If I understand this correctly, the following could exemplify the input and output:
" - - - "
I assume this interface is based on the present malaga implementation of the Finnish hyphenation, but please correct me if I'm wrong.
There are a couple of issues with this. The first is the assumption that only inserting hyphens or replacing single characters with hyphens is enough to achieve correct hyphenation. This assumption is wrong for many languages. In general, I think that the only language independent way to return a hyphenated string, is to return the string itself with the proper hyphenation points inserted. In Swedish and Norwegian, a double-consonant sequence will turn into a tripple-consonant sequence when hyphenated:
busskysstasjonen -> buss-skyss-sta-sjo-n-en
This is straightforward to implement in a transducer, but is not possible to represent in the above datastructure.
Other languages might have even more complicated hyphenation patterns, and the only way to isolate the library from these complexities is to assume nothing about the returned string, except it being a string with hyphenation points.
The second issue is that of hyphenation point preference. Using the above example and the 0-9 scale, it could look something like this:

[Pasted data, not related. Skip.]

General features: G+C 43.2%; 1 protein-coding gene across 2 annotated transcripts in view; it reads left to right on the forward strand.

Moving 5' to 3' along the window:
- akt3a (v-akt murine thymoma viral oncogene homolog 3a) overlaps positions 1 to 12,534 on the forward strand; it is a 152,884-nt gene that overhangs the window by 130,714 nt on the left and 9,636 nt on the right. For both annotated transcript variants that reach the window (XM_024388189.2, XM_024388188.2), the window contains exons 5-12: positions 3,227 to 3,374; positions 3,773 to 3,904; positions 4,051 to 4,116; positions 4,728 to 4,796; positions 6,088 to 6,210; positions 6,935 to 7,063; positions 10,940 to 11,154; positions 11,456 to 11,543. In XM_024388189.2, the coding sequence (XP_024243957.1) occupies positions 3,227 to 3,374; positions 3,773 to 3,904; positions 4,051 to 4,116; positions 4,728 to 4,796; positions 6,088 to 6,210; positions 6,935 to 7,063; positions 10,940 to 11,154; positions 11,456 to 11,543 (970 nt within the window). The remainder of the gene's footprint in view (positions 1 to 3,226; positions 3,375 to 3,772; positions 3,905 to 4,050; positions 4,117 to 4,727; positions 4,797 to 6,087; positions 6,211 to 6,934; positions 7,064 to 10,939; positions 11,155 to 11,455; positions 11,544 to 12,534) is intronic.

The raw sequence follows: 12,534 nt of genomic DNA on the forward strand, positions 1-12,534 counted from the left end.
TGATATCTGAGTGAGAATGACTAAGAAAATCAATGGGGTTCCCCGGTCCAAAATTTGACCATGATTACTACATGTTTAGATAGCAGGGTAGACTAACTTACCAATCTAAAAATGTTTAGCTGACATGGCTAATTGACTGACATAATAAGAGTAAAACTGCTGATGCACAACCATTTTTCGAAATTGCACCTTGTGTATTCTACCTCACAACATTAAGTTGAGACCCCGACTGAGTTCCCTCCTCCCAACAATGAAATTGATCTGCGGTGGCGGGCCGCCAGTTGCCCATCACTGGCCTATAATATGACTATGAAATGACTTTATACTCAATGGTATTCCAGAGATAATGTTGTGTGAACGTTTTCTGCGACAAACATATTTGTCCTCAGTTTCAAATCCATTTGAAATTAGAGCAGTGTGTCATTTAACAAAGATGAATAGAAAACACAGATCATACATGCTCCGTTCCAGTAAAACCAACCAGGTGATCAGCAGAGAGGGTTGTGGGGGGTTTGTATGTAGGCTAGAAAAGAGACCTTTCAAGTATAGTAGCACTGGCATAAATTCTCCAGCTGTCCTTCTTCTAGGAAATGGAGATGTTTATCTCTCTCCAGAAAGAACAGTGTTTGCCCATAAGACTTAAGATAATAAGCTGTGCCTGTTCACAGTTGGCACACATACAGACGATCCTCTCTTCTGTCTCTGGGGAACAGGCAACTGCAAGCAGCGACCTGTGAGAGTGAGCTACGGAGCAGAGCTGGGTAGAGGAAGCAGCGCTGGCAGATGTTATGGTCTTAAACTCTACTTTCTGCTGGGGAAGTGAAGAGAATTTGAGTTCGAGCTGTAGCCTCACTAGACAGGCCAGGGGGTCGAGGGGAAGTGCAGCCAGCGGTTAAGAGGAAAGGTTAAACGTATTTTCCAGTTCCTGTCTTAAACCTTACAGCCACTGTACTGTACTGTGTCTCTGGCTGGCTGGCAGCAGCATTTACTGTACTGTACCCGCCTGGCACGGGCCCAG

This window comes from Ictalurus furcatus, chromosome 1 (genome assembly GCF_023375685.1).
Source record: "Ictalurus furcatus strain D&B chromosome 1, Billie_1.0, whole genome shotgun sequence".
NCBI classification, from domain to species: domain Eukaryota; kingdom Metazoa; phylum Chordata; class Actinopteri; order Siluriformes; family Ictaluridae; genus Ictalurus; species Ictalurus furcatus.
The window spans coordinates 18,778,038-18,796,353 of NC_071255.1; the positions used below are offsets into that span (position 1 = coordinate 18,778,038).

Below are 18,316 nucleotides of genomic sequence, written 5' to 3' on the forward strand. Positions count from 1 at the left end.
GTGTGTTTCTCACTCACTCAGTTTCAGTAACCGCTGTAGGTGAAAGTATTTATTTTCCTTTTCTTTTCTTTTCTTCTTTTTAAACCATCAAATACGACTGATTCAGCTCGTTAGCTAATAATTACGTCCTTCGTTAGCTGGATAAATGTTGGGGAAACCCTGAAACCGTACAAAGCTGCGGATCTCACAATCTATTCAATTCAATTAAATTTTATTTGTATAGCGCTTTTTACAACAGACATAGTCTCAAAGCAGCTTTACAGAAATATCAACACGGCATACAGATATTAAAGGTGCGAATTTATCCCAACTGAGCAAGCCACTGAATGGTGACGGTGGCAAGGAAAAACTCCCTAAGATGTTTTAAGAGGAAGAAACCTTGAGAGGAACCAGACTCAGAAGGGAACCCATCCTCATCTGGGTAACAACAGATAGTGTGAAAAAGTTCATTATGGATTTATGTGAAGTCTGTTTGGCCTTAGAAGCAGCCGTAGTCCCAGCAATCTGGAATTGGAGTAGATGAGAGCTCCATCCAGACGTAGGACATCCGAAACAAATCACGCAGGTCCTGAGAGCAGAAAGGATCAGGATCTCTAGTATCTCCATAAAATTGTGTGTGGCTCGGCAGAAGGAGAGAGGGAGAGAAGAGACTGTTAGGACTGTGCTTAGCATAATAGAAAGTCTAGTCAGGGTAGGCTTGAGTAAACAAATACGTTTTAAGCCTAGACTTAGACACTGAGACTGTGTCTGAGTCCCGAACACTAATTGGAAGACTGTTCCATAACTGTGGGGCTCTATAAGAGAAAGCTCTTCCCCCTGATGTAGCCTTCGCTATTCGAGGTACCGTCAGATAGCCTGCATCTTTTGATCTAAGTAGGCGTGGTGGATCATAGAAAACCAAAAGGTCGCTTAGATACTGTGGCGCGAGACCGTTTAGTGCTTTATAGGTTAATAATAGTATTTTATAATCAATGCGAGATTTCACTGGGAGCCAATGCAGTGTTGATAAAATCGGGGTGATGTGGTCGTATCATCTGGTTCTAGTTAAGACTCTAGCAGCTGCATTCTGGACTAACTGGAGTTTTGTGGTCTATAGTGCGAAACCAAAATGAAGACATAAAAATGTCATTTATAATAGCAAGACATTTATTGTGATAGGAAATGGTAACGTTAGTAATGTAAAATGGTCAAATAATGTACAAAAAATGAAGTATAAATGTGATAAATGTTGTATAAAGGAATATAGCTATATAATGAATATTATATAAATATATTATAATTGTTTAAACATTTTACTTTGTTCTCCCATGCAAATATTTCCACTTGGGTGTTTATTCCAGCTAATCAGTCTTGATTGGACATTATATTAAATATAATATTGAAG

busskysstasjonen -> buss-7skyss-7sta-2sjo-2n-5en
That is, better hyphenation can be provided if the different hyphenation points are weighted. The notation used is just an example, it could be something else.
The third issue is that of context mentioned above. There should be an optional additional argument containing the sentence of the word being hyphenated, so that it can be used to disambiguate between different competing analyses with corresponding competing hyphenation patterns.
* Insert hyphenation positions that are considered to be ugly
* but correct. Typically this option is not set in text processors that
* use hyphenation for splitting words at the end of line. It is
* used in applications that need to split words into syllables.
* Default: true
virtual void setUglyHyphenation(bool uglyHyphenation) = 0;
Could you exemplify a bit what kind of applications you have in mind? In my view, ugglyness is a relative thing, and the cost of allowing "ugglyl" hyphenation is related to the layout requirements - in a narrow column you may want to allow ugglier hyphenation than with broader or no columns.
If the scaled gradation of hyphenation points is implemented, I suggest that the scale would replace this function call.
* Hyphenate unknown words. Default: true
virtual void setHyphenateUnknown(bool hyphenateUnknown) = 0;
Is this related to some user setting? It should be up to the user to determine this behaviour, but the default is ok.
* There are two possible rules that can be applied when hyphenating
* compound words that can be split in more than one different way. We
* either take the intersection of (1) all possible hyphenations or
* (2) all hyphenations where the compound word has the minimal number
* of parts (:= m) in it. The rule (1) is applied if and only if
* m > voikko_intersect_compound_level. Default: 1
virtual void setIntersectCompoundLevel(int level) = 0;